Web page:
Philip Palmer Burrows 
Location served:
Dresden, Morpeth  
Years in Practice:
1866 to 1908
Area of Specialization:
Family Medicine  


Dr. Philip Palmer Burrows was born in Ottawa, Ontario on the 9th of June, 1842.  Dr. Burrows’ was the 5th of 7 children born to John Burrows and the former Maria Elizabeth Hoskins.  His parents were born and married in England and immigrated to Canada in 1816.  Mr. Burrows was an engineer and he became the Superintendent overseeing the construction of the Rideau Canal.  His father died on the 27th of July, 1848, when Dr. Burrows was only 6 years old.  His siblings were; John Burrows, Thomas Burrows, Alfred Burrows, Mary Burrows, Maria Eliza Burrows and Harriett Jemima Burrows.

Dr. Burrows studied at Laval University before attending McGill University Faculty of Medicine graduating M.D.,C.M. in 1866. The topic of his graduation thesis was “pneumonia”. He joined the College of Physicians and Surgeons on the 9th of June, 1866.  For the first few years of his medical practice he was associated with Dr. James Grant in Ottawa.  According to the 1871 census he was practicing medicine in Hope Twp, Durham County but by 1872 he was living in Chatham-Kent and practicing medicine in Morpeth, Howard Twp and as far north as Dresden.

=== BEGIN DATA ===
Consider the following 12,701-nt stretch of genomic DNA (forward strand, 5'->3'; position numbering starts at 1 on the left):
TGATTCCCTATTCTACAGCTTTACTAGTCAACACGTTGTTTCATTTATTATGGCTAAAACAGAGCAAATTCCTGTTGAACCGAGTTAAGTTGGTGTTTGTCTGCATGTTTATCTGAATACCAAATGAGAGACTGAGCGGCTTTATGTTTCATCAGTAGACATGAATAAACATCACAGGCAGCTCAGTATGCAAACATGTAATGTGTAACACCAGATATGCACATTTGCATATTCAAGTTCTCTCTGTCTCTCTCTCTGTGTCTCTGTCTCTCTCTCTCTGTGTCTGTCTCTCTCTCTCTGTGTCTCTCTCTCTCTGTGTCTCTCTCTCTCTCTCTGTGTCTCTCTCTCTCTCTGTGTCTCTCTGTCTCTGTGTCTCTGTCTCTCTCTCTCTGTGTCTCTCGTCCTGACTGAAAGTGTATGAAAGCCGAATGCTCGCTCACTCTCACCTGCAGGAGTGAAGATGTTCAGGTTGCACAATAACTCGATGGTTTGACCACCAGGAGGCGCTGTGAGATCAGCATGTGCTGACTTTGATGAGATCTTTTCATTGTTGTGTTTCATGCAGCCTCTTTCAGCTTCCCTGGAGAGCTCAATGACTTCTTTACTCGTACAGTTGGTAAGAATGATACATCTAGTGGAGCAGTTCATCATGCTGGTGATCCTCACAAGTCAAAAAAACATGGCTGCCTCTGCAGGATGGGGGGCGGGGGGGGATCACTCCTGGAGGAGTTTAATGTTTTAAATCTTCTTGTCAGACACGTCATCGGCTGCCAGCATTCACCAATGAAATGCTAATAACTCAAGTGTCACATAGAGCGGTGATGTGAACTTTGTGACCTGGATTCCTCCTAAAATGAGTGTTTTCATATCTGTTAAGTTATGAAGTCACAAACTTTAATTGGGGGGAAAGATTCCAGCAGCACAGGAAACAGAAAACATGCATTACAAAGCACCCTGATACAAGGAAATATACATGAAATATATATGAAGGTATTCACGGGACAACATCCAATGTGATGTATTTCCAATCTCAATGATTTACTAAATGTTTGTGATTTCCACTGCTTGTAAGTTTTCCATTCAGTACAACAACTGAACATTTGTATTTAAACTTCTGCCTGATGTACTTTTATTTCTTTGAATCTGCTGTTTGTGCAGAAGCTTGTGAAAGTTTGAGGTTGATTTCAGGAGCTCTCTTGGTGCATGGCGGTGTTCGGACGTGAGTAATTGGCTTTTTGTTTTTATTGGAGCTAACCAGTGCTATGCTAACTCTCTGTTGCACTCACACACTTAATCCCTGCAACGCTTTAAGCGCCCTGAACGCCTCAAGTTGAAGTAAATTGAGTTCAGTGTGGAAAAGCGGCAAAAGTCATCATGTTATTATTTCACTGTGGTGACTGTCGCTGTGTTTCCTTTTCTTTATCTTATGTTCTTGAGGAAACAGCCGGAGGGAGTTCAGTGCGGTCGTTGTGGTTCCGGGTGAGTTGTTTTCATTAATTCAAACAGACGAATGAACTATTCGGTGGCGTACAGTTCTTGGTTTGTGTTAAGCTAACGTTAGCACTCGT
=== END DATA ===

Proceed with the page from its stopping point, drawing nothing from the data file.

Dr. Burrows married Charlotte Susanna Needler on the 22nd of April, 1874 in Lindsay, Ontario.  Mrs. Burrows was born on the 19th of September, 1842 near Montreal, Quebec.  Her parents were Walker Needler and the former Sarah Leary.   Her father moved the family to Millbrook, Ontario after he bought the saw mill and grist mill in 1852.  As of 2015, Needlers Mill is still standing, but boarded up.  Mrs. Burrows had 2 older brothers; George Needler and William Walker Needler.

Dr. and Mrs. Burrows had one daughter, Lotta Evelin Burrows who was born on the 18th of September, 1882 in Lindsay.  Dr. Burrows continued to practice medicine in Lindsay until his death on the 31st of July, 1908.  At the time of his death, the family lived on Sussex Street.

After her husband’s death, Mrs. Burrows moved to Ann Arbor, Michigan.  According to a number of business directories, Mrs. Burrows took housekeeping jobs to support herself and her daughter.

Mrs. Burrows died on the 26th of November, 1912 in Ann Arbor.  At the time of her death, Mrs. Burrows resided at 706 Ingalls Street South (in Ann Arbor).  According to her death record, Mrs. Burrows was buried in Lindsay.